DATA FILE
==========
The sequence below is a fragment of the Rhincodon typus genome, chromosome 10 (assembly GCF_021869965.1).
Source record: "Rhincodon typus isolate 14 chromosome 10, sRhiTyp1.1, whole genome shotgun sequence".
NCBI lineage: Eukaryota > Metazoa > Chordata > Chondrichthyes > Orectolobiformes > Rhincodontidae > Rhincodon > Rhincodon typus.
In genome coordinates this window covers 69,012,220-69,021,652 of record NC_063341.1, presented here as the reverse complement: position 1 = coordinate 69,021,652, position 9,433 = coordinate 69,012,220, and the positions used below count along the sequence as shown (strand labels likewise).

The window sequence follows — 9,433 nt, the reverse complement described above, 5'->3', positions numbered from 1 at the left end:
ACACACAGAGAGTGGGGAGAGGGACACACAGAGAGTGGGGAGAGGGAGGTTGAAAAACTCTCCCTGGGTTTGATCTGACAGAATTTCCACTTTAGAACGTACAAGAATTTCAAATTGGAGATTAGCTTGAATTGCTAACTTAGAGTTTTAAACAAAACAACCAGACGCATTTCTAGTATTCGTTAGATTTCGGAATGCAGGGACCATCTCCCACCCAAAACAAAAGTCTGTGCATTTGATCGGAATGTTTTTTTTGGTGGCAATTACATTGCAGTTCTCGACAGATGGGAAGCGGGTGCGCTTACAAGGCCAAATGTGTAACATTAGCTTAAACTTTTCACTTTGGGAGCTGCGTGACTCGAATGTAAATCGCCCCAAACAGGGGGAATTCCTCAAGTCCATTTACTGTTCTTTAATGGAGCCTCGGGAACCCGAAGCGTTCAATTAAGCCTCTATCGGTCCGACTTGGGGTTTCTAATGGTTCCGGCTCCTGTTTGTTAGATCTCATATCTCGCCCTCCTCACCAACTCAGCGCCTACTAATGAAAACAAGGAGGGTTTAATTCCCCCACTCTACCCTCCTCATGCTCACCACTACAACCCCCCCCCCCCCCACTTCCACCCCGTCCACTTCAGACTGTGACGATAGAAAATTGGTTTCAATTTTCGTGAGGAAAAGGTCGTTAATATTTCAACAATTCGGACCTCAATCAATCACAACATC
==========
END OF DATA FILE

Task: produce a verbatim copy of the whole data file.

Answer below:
The sequence below is a fragment of the Rhincodon typus genome, chromosome 10 (assembly GCF_021869965.1).
Source record: "Rhincodon typus isolate 14 chromosome 10, sRhiTyp1.1, whole genome shotgun sequence".
NCBI lineage: Eukaryota > Metazoa > Chordata > Chondrichthyes > Orectolobiformes > Rhincodontidae > Rhincodon > Rhincodon typus.
In genome coordinates this window covers 69,012,220-69,021,652 of record NC_063341.1, presented here as the reverse complement: position 1 = coordinate 69,021,652, position 9,433 = coordinate 69,012,220, and the positions used below count along the sequence as shown (strand labels likewise).

The window sequence follows — 9,433 nt, the reverse complement described above, 5'->3', positions numbered from 1 at the left end:
ACACACAGAGAGTGGGGAGAGGGACACACAGAGAGTGGGGAGAGGGAGGTTGAAAAACTCTCCCTGGGTTTGATCTGACAGAATTTCCACTTTAGAACGTACAAGAATTTCAAATTGGAGATTAGCTTGAATTGCTAACTTAGAGTTTTAAACAAAACAACCAGACGCATTTCTAGTATTCGTTAGATTTCGGAATGCAGGGACCATCTCCCACCCAAAACAAAAGTCTGTGCATTTGATCGGAATGTTTTTTTTGGTGGCAATTACATTGCAGTTCTCGACAGATGGGAAGCGGGTGCGCTTACAAGGCCAAATGTGTAACATTAGCTTAAACTTTTCACTTTGGGAGCTGCGTGACTCGAATGTAAATCGCCCCAAACAGGGGGAATTCCTCAAGTCCATTTACTGTTCTTTAATGGAGCCTCGGGAACCCGAAGCGTTCAATTAAGCCTCTATCGGTCCGACTTGGGGTTTCTAATGGTTCCGGCTCCTGTTTGTTAGATCTCATATCTCGCCCTCCTCACCAACTCAGCGCCTACTAATGAAAACAAGGAGGGTTTAATTCCCCCACTCTACCCTCCTCATGCTCACCACTACAACCCCCCCCCCCCCCACTTCCACCCCGTCCACTTCAGACTGTGACGATAGAAAATTGGTTTCAATTTTCGTGAGGAAAAGGTCGTTAATATTTCAACAATTCGGACCTCAATCAATCACAACATC